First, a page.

Most kids give sports a try at some point in their childhood. If it takes, and they enjoy it and keep it up, it usually becomes a big part of the week for the whole family. Many parents who never considered themselves sporty suddenly find themselves soccer, hockey, or dance moms.
We’ve all heard the stories of dance moms (heck, there is a show about them!); it’s essential to remind yourself that your kids’ participation and enjoyment of a sport can depend on your attitude as a sports parent. Your attitude and character as sports parent also teach your child life-long skills, respect, good sportsmanship.
Being a good sports parent involves supporting and encouraging your child’s interest in sports while setting appropriate boundaries and expectations. Your job as parents includes providing transportation to practice and games, helping with equipment and uniforms, and being a positive role model by displaying sportsmanship.
Here are some things to keep in mind when you’re starting new sports:
Encourage your child to participate in various sports to find the one they enjoy the most.
Just because you love hockey doesn’t mean your child will too. So don’t push them into what you love. Instead, let them try a variety of sports, both team and individual and see what’s a good fit for them. Even Tom Brady had to figure this out! At a young age, even if they show a desire for one sport over all others, it’s still an excellent time to encourage them to try lots of things. Playing one sport can lead to burnout and losing interest in all sports. So at a young age, encouraging various sports and activities with an emphasis on moving their body and staying active makes you a good sports parent.
Provide support and encouragement, but don’t put too much pressure on your child to win or excel.
Always emphasize the reason they’re playing- to have fun and stay active. Winning is just a bonus that hard work can sometimes bring, but it isn’t everything. Focus on one day at a time. Good sports parents will ensure they focus on being their best that day. Not thinking ahead to winning championships, scholarships or the NFL that many parents convince themselves is in their future. Please your importance on the hard work they put in – today.
This may seem discouraging or negative, but only if you look at the end goal this way. The end goal of kids in sports is a lifelong love of the game, life skills like dedication, hard work and a love for keeping an active lifestyle throughout life.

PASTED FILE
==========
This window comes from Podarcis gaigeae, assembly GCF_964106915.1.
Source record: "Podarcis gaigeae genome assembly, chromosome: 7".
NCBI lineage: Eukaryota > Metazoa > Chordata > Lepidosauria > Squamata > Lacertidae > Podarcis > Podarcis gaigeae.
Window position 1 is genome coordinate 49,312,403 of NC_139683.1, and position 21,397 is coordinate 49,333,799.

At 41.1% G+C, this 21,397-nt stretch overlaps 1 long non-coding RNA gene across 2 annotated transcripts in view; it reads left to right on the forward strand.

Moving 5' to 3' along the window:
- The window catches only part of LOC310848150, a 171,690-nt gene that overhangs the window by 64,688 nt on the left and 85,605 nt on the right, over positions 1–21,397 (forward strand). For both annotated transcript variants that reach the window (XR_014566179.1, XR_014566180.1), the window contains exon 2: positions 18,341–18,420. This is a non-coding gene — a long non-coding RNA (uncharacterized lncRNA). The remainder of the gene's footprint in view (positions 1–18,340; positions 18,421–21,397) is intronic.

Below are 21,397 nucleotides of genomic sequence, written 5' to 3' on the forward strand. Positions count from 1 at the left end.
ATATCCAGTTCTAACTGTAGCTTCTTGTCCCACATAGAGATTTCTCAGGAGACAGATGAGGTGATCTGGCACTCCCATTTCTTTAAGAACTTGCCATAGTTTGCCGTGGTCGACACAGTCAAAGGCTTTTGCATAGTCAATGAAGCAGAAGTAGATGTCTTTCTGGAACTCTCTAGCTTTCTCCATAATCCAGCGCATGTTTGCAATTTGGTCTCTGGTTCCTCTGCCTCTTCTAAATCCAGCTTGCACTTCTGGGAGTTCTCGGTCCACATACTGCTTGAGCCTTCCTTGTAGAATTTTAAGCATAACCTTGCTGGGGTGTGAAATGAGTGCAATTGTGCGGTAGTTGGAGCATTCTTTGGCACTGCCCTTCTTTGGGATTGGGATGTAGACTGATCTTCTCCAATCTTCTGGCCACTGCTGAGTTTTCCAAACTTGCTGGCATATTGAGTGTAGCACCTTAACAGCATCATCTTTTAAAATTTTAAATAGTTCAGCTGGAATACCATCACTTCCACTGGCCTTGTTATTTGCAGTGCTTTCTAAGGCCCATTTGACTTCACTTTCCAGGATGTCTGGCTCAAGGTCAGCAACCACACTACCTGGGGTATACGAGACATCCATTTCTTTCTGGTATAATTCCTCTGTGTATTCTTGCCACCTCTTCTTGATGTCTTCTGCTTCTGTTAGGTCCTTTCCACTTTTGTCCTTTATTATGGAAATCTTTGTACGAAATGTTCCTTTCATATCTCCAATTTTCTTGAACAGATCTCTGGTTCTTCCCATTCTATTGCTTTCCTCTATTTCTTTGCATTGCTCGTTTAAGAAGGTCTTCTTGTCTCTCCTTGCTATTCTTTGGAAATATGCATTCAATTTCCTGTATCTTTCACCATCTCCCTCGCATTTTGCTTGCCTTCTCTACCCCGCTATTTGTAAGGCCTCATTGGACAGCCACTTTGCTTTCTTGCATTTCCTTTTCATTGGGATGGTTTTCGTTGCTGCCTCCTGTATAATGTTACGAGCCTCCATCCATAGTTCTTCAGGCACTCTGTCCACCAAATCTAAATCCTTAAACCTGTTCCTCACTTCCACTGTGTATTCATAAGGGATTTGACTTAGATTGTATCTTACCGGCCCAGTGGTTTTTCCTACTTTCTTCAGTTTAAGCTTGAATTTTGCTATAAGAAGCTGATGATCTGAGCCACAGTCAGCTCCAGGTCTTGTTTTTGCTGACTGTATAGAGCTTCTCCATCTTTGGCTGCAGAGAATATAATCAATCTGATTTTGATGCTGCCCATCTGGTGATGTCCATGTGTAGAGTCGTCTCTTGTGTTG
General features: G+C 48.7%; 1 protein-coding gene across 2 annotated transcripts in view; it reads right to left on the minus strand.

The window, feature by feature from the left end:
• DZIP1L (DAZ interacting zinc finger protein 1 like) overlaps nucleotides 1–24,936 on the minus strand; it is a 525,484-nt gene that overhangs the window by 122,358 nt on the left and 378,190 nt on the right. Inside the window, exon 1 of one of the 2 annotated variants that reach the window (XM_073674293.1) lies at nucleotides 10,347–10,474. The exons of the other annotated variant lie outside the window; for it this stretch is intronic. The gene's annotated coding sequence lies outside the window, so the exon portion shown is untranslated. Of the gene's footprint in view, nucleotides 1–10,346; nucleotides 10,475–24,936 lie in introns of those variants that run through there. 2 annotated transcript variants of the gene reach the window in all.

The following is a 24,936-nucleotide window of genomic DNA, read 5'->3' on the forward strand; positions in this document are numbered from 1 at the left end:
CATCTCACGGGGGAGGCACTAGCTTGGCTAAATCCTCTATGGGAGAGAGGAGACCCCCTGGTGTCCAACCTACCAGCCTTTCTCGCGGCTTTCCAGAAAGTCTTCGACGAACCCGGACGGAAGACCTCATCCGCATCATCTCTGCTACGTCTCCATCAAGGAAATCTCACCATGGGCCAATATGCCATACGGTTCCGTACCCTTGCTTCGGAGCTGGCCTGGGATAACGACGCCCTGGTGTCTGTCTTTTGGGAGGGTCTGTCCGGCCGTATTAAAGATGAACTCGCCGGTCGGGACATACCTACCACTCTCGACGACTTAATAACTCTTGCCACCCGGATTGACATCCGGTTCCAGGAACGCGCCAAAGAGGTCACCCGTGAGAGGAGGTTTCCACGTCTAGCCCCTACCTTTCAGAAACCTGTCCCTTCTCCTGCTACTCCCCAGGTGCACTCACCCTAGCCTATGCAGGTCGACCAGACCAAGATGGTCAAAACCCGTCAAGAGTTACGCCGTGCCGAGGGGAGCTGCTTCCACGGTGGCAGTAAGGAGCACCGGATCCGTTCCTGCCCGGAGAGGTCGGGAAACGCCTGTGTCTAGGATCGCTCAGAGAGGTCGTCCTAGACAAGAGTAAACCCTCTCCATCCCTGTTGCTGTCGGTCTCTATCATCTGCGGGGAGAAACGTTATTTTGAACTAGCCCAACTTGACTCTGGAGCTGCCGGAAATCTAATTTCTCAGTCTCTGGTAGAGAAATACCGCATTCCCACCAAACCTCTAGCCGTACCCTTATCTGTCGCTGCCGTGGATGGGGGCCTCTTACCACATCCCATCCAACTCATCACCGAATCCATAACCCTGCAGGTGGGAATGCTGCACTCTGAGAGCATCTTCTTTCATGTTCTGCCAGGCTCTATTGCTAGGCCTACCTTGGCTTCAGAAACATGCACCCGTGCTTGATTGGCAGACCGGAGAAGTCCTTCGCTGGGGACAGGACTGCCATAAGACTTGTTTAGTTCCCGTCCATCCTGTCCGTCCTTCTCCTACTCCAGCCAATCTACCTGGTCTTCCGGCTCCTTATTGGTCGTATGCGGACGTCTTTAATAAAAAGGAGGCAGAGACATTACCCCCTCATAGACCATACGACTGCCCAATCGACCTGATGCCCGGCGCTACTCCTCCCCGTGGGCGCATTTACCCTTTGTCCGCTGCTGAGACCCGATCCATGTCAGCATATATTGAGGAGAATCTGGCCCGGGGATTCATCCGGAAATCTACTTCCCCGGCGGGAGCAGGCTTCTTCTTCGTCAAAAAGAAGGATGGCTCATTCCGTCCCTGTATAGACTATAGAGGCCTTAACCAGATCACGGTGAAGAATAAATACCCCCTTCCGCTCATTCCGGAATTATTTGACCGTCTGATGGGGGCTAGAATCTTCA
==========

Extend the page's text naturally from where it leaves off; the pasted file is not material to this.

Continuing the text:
Support and celebrate, but don’t inflate their ego
Sure, you think your kid is the best on the team; maybe they are!? Or perhaps you’re biased?! Regardless, it’s important to praise and congratulate them but don’t inflate their ego. Don’t tell them they are the best or better than anyone in particular. Teammates don’t want to play with a cocky player, and coaches don’t appreciate this un-sportsman-like attitude. Coaches consider more than just skill when it comes to recruiting; the best player isn’t always who they’ll want on the team if it means dealing with poor team dynamics.
Attend your child’s games and practices, but don’t hover or coach from the sidelines.
You are not the coach; you are the parent. Therefore, your role is different (see this vital task, lol). Cheer from the sidelines, never say anything negative about other players, and avoid conflict with coaches.
Always be respectful of officials. Inevitably, somebody will make bad calls, and a ref may upset you, your kid, or the team – it’s still not your job to speak poorly about them. You can be disappointed, but never bad-mouth anyone. Good sports parents always manage their anger and set a good example for the team (players, coaches, parents – you likely all feel like family). So stay positive, show class, and never bad-mouth anyone.
Help your child balance their sports commitments with other responsibilities, such as schoolwork and family time.
You are the parent. This is your job. Helping your kids function in all aspects of their life is essential. They need to learn how to manage their time and responsibilities. Raising well-socialized, happy kids means allowing them time to be kids. Free time and time with friends are equally important for childhood development. Teaching your kids to be responsible adults means teaching them time management and the importance of finishing their homework and chores.
Speaking of organization- parents also need to make sure your kids in competitive sports are well labeled!
Celebrate your child’s successes and help them learn from their failures.
They will not always win; they’ll make mistakes and have bad days. That doesn’t make them a bad athlete, but how they react and deal with losses can make them a good team player and a well-rounded person. Tell them that failure happens; loss is hard but temporary. Remind them that you’re still really proud of them, and mention some great things that happened in the game or practice.
Allow them to have disappointment and feelings about it – but make sure they don’t dwell for too long. Remind them that there is always next week or next year. Losing happens. We must teach them to deal with it well.
Here are a few quick notes that should go without saying,
-If you can’t be at every game (that doesn’t make you a bad parent!), just tell them that you support them and are thinking of them.
-When you are at games, put your phone away.
-Talk and display appropriate behavior, like winning gracefully.
-Never, ever say anything discouraging, share thoughts or opinions on another player’s lack of skill
-Remember, they are just kids.
The key is to remember that your child’s participation in sports should be enjoyable and not overly stressful. Make sure to communicate with coaches and other parents to ensure your child’s experience is positive, as well as the team’s experience.